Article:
Middle East

Middle East

Dubai — the basics

The Dubai Emirate is one of the 7 regions which form the United Arab Emirates (UAE) — a constitutional federation of states located on the Arabian peninsula, bordered by Qatar, Saudi Arabia and Oman. Situated between the coastline of the Arabian Gulf and the northern part of the Arabian Desert, the Dubai Emirate's capital, Dubai City, is now considered one of the fastest-growing and most exciting cities on the planet.

A haven for lovers of heat and sun, Dubai's average August temperature surpasses 40 degrees Celsius — perfect weather for enjoying its long coastline of white, sandy beaches! Mirroring its blistering weather, Dubai's economy is also one of the world's hottest hubs for the construction, engineering, finance, IT and media industries. To meet the subsequent growth of the Dubai workforce other industries — such as hospitality particularly experienced chefs and executive chef jobs in Dubai are hot as well.

Dubai's expatriate community

Since the UAE Government first began establishing economic ‘free zones’ (tax-free areas) in the mid-1980s, Dubai has quickly become a business Mecca for Western professionals. It is one of the most rapidly developing urban centres in the world, and one of the only cities where expats far outnumber the locals.
Most expats living in Dubai come from Southern Asian countries — such as India, Pakistan, Bangladesh and the Philippines — but foreign workers from the UK, Australia, South Africa, New Zealand, Canada and the USA are becoming more and more abundant, influencing the dynamic of Dubai's multicultural expat community.

Dubai's economy — and tax-free incomes!

You don't have to look far into to horizon to see that Dubai exudes wealth and abundance. Soaring skyscrapers and shimmering hotels dominate the skyline, while luxury resorts and opulent shopping malls sprawl across the streets down below.

The UAE operates a free market economy and is staunchly committed to the principles of free trade. To encourage commercial investment and the development of industry, the UAE Government has, since the mid-1980s, began a process of establishing economic ‘free zones’ across the country. These zones offer appealing financial incentives to foreign companies — such as collecting no corporate or personal income tax for at least 15 years, and allowing them to remain 100 percent foreign-owned. Employees, of course, also get taken along for the income tax-free income Dubai ride.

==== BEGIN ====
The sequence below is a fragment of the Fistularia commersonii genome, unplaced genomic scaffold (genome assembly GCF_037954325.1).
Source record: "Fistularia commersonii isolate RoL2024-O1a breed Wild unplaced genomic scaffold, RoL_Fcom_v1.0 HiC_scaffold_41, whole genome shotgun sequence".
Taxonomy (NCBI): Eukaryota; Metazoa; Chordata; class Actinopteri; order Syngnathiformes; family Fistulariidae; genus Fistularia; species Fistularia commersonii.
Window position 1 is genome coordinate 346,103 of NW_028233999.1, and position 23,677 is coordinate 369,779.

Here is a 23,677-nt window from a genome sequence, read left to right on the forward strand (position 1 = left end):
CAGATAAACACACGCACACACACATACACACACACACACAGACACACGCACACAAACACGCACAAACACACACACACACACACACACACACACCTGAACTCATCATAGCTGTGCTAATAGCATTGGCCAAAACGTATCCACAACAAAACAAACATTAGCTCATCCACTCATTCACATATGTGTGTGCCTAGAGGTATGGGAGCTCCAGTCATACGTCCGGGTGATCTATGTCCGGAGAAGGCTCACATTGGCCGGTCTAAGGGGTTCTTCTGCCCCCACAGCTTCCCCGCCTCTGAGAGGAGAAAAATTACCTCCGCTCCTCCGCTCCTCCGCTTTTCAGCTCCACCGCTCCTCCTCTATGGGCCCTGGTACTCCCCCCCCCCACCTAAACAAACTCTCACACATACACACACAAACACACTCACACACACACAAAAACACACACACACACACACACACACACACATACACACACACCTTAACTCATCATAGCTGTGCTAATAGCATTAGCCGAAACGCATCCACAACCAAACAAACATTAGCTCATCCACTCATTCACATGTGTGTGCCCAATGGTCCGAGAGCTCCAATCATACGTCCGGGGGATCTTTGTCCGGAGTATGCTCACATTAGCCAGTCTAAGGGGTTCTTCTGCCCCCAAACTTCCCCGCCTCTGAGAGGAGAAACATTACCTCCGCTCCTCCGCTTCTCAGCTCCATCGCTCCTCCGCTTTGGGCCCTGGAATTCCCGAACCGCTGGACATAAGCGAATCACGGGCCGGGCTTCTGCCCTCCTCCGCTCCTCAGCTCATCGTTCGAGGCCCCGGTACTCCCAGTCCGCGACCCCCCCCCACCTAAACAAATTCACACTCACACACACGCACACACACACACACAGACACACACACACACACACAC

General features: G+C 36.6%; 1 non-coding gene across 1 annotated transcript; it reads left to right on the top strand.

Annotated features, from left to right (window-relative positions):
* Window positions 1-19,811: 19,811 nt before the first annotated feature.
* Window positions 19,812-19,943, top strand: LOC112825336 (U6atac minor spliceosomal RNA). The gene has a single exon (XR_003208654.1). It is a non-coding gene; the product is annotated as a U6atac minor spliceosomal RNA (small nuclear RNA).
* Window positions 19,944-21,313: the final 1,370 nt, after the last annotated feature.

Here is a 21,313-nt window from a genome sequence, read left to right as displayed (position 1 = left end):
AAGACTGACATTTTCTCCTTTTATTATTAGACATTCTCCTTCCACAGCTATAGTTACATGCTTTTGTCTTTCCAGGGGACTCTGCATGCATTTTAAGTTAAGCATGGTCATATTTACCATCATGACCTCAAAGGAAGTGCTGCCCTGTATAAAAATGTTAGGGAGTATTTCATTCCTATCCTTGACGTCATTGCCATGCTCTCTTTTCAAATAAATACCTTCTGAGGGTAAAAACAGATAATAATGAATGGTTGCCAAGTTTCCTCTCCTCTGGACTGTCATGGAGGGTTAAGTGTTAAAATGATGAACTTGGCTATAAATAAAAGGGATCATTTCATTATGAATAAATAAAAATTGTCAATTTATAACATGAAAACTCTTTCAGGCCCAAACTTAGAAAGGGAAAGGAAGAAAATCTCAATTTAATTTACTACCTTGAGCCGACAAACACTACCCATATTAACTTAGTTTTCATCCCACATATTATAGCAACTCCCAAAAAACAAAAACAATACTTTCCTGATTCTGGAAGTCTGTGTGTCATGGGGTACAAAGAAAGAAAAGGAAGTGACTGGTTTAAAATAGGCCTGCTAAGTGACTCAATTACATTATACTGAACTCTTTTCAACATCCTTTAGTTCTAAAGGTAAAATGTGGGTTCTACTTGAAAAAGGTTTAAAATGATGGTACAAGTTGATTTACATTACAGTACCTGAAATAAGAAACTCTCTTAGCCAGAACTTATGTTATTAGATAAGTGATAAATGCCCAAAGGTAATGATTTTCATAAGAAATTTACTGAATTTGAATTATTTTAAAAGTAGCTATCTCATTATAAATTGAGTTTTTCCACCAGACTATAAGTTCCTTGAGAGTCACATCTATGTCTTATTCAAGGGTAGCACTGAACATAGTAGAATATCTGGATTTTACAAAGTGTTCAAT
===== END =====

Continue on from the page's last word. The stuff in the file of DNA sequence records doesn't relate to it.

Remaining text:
With its growing number of economic free zones, magnetic Dubai City has become an extremely lucrative option for foreign companies and investors. In some of the city's free zones — such as the International Financial Centre — companies operate tax-free. Employees' salaries are not subject to tax either.

The currency of Dubai is the dirham (AED or Dh), with 100 fils totalling 1 Dh. The cost of living in Dubai is not unlike that of most large cities but, with no personal income tax obligations, foreign workers generally fare much better here than in London or New York.

Dubai's society and culture

Apart from exciting career prospects and financial rewards, Dubai offers foreign workers a taste of Arabic culture and the chance to explore a vibrant Middle Eastern society. A safe and welcoming place for foreigners, it is also well-positioned in terms of travelling around the Middle East and northern Africa. Weekends away have never looked so exciting!

Dubai's population of almost 1.5 million people is predominantly male, with females accounting for approximately one-fifth of residents. Much of this has to do with the fact that key industries attracting workers to Dubai – such as construction, engineering, finance and IT – tend to be male-dominated.

The official language of Dubai is Arabic but, due to the development of big business and subsequent growth of the expatriate community, English is spoken just about everywhere. Islam is the official religion of Dubai, however all other religions bar Judaism are tolerated. In respect of local customs foreigners tend to dress on the conservative side, although there are no laws banning certain types of clothing.